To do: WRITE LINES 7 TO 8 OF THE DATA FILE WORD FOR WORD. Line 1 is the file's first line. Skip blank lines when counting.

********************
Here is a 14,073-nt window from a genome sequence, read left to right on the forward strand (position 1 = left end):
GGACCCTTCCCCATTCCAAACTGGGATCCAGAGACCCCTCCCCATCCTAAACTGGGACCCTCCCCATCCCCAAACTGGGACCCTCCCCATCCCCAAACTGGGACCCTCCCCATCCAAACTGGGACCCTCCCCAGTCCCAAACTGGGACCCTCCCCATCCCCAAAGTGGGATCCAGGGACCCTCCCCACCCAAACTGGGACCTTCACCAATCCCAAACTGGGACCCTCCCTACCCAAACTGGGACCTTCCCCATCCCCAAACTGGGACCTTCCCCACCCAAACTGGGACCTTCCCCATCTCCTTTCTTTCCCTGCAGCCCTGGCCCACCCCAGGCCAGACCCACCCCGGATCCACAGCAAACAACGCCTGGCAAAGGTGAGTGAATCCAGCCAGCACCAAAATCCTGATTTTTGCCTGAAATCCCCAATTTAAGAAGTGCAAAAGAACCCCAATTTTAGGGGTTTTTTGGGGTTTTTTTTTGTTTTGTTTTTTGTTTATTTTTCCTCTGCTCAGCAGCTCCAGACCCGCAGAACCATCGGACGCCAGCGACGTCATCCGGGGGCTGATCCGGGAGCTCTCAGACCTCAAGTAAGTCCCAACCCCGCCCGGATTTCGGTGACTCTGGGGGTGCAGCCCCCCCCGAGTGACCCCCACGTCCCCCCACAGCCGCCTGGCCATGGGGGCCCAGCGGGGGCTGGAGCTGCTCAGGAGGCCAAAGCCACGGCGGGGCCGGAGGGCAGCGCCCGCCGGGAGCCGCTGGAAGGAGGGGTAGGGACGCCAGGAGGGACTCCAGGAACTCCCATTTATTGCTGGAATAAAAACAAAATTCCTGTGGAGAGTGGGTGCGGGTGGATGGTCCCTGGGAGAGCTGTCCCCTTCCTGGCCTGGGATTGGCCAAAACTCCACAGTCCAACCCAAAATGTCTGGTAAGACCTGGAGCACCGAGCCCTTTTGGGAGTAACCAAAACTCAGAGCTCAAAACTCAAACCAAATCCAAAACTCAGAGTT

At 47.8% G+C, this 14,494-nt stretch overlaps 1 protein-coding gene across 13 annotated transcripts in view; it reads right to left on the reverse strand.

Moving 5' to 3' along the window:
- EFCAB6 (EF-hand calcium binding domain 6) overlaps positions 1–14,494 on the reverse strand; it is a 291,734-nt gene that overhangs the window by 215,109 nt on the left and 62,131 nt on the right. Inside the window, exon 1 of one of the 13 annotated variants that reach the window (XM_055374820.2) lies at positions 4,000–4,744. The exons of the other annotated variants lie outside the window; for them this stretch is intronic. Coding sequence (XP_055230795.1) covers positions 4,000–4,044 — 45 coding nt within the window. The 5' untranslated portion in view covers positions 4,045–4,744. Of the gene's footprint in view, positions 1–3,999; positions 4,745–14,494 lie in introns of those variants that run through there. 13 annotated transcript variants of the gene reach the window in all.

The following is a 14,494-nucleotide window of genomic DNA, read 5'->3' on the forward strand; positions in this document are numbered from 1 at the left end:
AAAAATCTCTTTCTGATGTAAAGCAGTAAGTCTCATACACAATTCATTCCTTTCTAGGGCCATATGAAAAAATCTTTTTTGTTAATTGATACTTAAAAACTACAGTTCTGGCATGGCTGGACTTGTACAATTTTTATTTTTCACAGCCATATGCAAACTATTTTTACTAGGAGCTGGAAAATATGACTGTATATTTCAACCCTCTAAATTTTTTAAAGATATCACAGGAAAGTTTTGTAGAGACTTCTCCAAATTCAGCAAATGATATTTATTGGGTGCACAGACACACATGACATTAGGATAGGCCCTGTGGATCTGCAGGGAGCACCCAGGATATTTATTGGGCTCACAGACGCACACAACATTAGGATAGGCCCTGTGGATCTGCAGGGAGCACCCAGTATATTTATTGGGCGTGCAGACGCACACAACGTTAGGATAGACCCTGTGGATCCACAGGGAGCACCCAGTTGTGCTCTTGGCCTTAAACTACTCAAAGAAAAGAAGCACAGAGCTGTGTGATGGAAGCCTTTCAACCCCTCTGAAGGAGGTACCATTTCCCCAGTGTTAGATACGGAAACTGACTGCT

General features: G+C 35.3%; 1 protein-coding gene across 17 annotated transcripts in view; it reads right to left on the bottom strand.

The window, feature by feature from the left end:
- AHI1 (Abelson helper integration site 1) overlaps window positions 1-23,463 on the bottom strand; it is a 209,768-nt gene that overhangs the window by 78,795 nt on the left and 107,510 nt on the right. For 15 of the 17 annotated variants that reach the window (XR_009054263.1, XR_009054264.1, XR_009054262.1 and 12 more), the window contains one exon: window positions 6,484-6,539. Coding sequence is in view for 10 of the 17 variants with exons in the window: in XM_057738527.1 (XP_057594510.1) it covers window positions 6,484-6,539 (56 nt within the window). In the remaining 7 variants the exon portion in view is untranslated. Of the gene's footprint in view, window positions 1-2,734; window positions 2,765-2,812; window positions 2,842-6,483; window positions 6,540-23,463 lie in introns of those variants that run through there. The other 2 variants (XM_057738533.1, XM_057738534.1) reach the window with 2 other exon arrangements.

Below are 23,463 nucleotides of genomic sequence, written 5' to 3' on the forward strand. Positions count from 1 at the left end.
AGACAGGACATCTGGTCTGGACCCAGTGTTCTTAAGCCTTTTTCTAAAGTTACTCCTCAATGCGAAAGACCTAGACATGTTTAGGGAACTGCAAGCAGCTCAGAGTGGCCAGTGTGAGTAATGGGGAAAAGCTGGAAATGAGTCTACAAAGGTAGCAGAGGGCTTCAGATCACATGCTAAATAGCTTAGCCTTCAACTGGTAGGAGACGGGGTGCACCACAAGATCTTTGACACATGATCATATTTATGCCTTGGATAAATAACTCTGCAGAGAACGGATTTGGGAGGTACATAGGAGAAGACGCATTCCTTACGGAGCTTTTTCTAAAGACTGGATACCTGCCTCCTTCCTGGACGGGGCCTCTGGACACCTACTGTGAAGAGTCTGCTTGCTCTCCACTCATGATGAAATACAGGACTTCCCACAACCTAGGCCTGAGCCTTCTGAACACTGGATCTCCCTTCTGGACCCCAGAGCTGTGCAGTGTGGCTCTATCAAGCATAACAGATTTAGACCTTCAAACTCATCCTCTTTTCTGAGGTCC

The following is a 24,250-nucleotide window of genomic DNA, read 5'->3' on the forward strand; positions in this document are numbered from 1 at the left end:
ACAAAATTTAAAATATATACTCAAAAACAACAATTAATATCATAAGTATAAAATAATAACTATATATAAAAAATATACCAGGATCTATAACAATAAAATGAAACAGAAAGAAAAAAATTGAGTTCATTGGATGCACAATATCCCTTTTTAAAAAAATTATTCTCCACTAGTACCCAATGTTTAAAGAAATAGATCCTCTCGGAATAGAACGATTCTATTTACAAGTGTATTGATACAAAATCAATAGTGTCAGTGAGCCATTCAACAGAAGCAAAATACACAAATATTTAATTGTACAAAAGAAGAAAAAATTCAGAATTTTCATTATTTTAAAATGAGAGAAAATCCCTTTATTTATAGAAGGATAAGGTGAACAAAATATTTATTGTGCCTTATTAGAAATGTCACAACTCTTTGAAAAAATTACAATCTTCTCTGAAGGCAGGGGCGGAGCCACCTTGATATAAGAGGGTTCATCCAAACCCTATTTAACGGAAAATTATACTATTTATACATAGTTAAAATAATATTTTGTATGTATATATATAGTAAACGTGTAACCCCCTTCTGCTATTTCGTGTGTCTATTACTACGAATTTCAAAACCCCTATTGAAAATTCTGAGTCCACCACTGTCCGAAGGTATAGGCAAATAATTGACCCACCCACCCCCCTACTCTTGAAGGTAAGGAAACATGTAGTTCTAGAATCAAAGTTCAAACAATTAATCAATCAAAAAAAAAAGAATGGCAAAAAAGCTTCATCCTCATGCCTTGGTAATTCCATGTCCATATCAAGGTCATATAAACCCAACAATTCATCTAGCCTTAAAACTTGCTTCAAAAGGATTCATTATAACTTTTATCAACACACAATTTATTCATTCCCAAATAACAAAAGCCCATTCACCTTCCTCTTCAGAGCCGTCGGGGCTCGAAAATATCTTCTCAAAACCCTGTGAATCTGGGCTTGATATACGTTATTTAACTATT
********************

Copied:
AAAAATCTCTTTCTGATGTAAAGCAGTAAGTCTCATACACAATTCATTCCTTTCTAGGGCCATATGAAAAAATCTTTTTTGTTAATTGATACTTAAAAACTACAGTTCTGGCATGGCTGGACTTGTACAATTTTTATTTTTCACAGCCATATGCAAACTATTTTTACTAGGAGCTGGAAAATATGACTGTATATTTCAACCCTCTAAATTTTTTAAAGATATCACAGGAAAGTTTTGTAGAGACTTCTCCAAATTCAGCAAATGATATTTATTGGGTGCACAGACACACATGACATTAGGATAGGCCCTGTGGATCTGCAGGGAGCACCCAGGATATTTATTGGGCTCACAGACGCACACAACATTAGGATAGGCCCTGTGGATCTGCAGGGAGCACCCAGTATATTTATTGGGCGTGCAGACGCACACAACGTTAGGATAGACCCTGTGGATCCACAGGGAGCACCCAGTTGTGCTCTTGGCCTTAAACTACTCAAAGAAAAGAAGCACAGAGCTGTGTGATGGAAGCCTTTCAACCCCTCTGAAGGAGGTACCATTTCCCCAGTGTTAGATACGGAAACTGACTGCT

General features: G+C 35.3%; 1 protein-coding gene across 17 annotated transcripts in view; it reads right to left on the bottom strand.